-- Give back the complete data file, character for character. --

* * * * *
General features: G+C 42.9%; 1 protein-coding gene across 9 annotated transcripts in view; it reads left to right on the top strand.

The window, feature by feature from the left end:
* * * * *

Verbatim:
General features: G+C 42.9%; 1 protein-coding gene across 9 annotated transcripts in view; it reads left to right on the top strand.

The window, feature by feature from the left end: